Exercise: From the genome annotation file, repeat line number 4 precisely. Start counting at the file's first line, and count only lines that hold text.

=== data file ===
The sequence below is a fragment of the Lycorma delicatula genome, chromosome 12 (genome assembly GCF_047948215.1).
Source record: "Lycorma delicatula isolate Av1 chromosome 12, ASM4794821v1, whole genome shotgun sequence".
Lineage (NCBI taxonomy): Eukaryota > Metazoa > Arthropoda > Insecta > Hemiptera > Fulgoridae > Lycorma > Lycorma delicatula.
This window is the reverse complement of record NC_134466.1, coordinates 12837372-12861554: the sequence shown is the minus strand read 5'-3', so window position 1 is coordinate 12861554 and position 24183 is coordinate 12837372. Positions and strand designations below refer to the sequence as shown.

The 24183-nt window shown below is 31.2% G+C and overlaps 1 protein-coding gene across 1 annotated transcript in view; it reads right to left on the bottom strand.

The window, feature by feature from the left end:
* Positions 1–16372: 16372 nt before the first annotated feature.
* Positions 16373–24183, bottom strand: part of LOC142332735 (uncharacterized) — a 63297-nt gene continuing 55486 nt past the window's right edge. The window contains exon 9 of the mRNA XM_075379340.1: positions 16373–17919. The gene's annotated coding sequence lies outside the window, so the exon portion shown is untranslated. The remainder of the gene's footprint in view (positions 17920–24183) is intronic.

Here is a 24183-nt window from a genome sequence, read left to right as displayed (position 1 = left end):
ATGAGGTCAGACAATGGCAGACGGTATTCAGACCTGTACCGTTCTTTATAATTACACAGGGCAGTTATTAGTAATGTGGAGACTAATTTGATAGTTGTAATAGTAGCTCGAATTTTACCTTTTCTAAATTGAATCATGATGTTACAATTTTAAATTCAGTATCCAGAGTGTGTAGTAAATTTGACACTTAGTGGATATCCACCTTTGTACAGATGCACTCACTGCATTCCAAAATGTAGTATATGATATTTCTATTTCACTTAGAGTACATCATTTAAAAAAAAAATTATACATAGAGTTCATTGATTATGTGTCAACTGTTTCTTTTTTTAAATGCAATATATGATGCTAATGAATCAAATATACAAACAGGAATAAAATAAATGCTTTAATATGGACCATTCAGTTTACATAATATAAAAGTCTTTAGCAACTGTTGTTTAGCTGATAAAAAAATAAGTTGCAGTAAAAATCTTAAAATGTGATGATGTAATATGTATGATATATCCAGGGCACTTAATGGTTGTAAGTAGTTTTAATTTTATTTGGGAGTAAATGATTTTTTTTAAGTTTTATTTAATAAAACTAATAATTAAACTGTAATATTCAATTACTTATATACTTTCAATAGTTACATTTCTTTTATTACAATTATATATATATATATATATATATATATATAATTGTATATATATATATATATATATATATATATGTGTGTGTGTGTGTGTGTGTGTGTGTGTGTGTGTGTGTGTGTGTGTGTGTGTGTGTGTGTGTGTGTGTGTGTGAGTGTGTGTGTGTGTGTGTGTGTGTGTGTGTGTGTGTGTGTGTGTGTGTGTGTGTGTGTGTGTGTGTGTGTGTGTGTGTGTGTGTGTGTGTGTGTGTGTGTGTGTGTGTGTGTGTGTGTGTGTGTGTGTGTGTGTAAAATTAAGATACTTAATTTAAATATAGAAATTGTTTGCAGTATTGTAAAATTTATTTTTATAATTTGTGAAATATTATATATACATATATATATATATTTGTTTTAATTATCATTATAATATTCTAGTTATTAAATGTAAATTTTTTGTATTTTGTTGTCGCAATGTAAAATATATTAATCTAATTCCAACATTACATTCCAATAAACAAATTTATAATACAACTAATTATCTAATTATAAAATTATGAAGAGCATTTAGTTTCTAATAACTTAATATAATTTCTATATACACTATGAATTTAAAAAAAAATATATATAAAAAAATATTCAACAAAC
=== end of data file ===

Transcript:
This window is the reverse complement of record NC_134466.1, coordinates 12837372-12861554: the sequence shown is the minus strand read 5'-3', so window position 1 is coordinate 12861554 and position 24183 is coordinate 12837372. Positions and strand designations below refer to the sequence as shown.